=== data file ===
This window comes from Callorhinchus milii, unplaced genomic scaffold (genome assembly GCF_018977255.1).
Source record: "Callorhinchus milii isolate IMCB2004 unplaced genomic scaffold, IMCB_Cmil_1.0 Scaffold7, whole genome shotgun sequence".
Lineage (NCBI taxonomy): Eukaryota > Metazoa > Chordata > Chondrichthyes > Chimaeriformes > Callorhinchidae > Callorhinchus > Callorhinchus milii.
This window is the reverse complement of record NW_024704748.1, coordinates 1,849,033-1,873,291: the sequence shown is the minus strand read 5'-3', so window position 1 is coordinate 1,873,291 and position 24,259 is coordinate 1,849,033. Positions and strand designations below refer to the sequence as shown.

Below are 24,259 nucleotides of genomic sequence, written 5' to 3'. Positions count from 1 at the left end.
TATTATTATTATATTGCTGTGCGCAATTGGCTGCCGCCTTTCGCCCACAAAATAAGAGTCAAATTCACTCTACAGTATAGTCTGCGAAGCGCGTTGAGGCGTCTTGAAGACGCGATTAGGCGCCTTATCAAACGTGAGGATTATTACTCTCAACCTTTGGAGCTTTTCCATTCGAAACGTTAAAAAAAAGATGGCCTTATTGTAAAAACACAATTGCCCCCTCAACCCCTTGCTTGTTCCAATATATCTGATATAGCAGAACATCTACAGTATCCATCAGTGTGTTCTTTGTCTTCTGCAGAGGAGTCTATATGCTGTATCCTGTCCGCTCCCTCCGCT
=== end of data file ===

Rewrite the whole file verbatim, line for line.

This window comes from Callorhinchus milii, unplaced genomic scaffold (genome assembly GCF_018977255.1).
Source record: "Callorhinchus milii isolate IMCB2004 unplaced genomic scaffold, IMCB_Cmil_1.0 Scaffold7, whole genome shotgun sequence".
Lineage (NCBI taxonomy): Eukaryota > Metazoa > Chordata > Chondrichthyes > Chimaeriformes > Callorhinchidae > Callorhinchus > Callorhinchus milii.
This window is the reverse complement of record NW_024704748.1, coordinates 1,849,033-1,873,291: the sequence shown is the minus strand read 5'-3', so window position 1 is coordinate 1,873,291 and position 24,259 is coordinate 1,849,033. Positions and strand designations below refer to the sequence as shown.

Below are 24,259 nucleotides of genomic sequence, written 5' to 3'. Positions count from 1 at the left end.
TATTATTATTATATTGCTGTGCGCAATTGGCTGCCGCCTTTCGCCCACAAAATAAGAGTCAAATTCACTCTACAGTATAGTCTGCGAAGCGCGTTGAGGCGTCTTGAAGACGCGATTAGGCGCCTTATCAAACGTGAGGATTATTACTCTCAACCTTTGGAGCTTTTCCATTCGAAACGTTAAAAAAAAGATGGCCTTATTGTAAAAACACAATTGCCCCCTCAACCCCTTGCTTGTTCCAATATATCTGATATAGCAGAACATCTACAGTATCCATCAGTGTGTTCTTTGTCTTCTGCAGAGGAGTCTATATGCTGTATCCTGTCCGCTCCCTCCGCT